Mrs. Mary Atkinson (wife of Dr. Atkinson) owned and managed the milling operation from 1942 until 1950 when the mill was destroyed by fire. Mrs. Atkinson already at a retiring age, decided not rebuild the mill. Dr. Atkinson's three nieces, Misses Jean, Cora and Ruth McLean, who were also raised in and around the mill, approached her about forming a corporation with the four of them to rebuild the mill. This was done in 1951 with Mrs. Atkinson serving as a member of the corporation until her death in 1968. A memorial to her may be seen across the river from the mill as the Mary Atkinson Girl Scout Camp.
The McLean sisters acquired Mrs. Atkinson's share of the stock in the corporation at her death and continued the operation of the mill with Jean McLean as president. The McLean sisters operated the mill until 1971, when they sold the corporation to Ray and Betty Wheeler, who had been employed at the mill since 1958. This ended a 214 year, one family ownership.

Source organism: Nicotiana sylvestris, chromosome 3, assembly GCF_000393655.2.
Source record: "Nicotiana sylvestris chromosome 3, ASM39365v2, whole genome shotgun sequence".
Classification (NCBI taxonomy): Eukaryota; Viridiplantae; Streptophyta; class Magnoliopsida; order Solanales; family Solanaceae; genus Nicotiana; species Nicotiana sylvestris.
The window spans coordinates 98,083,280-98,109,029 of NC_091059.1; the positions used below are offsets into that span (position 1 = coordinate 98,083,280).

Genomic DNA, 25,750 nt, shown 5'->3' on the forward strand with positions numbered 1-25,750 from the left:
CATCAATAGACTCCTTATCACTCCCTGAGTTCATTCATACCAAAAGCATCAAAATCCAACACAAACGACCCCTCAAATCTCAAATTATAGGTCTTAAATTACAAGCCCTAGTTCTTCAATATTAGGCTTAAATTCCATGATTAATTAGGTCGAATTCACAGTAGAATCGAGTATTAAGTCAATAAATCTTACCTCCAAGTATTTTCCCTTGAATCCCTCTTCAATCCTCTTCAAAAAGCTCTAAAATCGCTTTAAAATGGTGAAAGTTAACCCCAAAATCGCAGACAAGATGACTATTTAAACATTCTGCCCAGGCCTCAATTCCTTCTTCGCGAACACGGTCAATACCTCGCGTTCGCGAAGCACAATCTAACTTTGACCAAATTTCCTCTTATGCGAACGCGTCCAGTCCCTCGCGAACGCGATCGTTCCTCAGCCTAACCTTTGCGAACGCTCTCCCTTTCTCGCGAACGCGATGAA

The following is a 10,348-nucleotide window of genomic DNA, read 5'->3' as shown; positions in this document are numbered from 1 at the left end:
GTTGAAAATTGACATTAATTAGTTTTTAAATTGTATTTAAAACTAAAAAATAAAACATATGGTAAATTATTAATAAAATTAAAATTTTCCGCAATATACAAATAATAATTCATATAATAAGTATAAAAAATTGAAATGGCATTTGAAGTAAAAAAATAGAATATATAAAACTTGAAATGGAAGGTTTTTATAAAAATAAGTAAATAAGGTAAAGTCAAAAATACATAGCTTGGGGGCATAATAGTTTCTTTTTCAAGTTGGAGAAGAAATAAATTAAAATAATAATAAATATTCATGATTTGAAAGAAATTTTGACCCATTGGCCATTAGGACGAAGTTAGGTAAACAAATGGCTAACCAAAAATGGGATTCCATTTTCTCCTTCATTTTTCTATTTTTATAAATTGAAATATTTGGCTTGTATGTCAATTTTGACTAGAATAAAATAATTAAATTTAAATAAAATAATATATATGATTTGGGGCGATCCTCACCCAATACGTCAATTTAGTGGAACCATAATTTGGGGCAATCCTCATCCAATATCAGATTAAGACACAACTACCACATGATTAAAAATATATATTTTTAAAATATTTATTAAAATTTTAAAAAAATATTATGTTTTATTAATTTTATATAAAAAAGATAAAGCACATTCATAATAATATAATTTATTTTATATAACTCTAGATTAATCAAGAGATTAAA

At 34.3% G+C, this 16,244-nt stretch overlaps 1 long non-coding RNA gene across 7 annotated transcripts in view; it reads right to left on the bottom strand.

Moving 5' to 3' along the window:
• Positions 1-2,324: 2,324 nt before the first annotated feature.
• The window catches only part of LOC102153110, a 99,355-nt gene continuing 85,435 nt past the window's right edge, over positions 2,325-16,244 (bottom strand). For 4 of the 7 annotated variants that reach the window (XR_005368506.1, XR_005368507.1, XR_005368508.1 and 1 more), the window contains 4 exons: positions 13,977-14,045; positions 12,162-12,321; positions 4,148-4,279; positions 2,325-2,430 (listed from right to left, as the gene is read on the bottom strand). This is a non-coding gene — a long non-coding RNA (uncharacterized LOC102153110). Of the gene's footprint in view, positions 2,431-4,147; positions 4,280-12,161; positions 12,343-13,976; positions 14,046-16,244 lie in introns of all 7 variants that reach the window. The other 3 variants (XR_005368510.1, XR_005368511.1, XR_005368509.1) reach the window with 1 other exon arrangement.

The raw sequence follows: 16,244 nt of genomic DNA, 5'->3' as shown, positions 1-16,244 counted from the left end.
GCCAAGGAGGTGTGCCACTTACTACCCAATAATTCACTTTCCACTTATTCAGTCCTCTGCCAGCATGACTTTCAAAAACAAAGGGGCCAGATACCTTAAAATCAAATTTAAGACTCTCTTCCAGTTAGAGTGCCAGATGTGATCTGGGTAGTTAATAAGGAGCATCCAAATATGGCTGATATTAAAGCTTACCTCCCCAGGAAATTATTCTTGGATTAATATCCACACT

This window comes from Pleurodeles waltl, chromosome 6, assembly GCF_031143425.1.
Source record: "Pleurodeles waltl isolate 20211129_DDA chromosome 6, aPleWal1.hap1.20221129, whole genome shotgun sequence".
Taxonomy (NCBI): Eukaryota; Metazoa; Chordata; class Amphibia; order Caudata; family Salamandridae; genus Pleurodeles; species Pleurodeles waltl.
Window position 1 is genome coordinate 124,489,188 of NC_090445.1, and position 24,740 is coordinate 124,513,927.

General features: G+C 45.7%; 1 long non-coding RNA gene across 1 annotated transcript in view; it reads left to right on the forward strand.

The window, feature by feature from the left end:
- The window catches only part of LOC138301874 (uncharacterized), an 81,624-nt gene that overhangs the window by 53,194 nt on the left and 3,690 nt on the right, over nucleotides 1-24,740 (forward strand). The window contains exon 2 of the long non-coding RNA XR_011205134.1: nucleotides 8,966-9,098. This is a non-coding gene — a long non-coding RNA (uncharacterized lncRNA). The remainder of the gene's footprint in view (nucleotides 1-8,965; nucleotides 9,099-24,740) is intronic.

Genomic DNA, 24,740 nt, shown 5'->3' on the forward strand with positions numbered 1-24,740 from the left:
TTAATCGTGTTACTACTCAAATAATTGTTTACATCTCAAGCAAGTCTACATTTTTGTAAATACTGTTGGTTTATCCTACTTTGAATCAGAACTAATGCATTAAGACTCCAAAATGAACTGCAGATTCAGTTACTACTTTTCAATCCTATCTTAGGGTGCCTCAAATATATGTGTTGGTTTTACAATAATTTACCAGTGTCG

Although the ownership had changed , the friendship between the McLeans, and the Wheelers had not. From 1958 until 1971, while the Wheelers were employees, the corporation made sure that the Wheelers and their six children's needs were met, whether the corporation made money or not.
Ray and Betty Wheeler along with their children continue to operate the mill today.
The Towns of Selma and Smithfield have several Carolina Campaign Civil War Trail markers that lead from the Battle of Bentonville site near Four Oaks to Smithfield and then on to Selma. Visitors may follow the trail markers along US Hwy 301 that indicate the march of troops after the battle, which took place on March 19-21, 1865.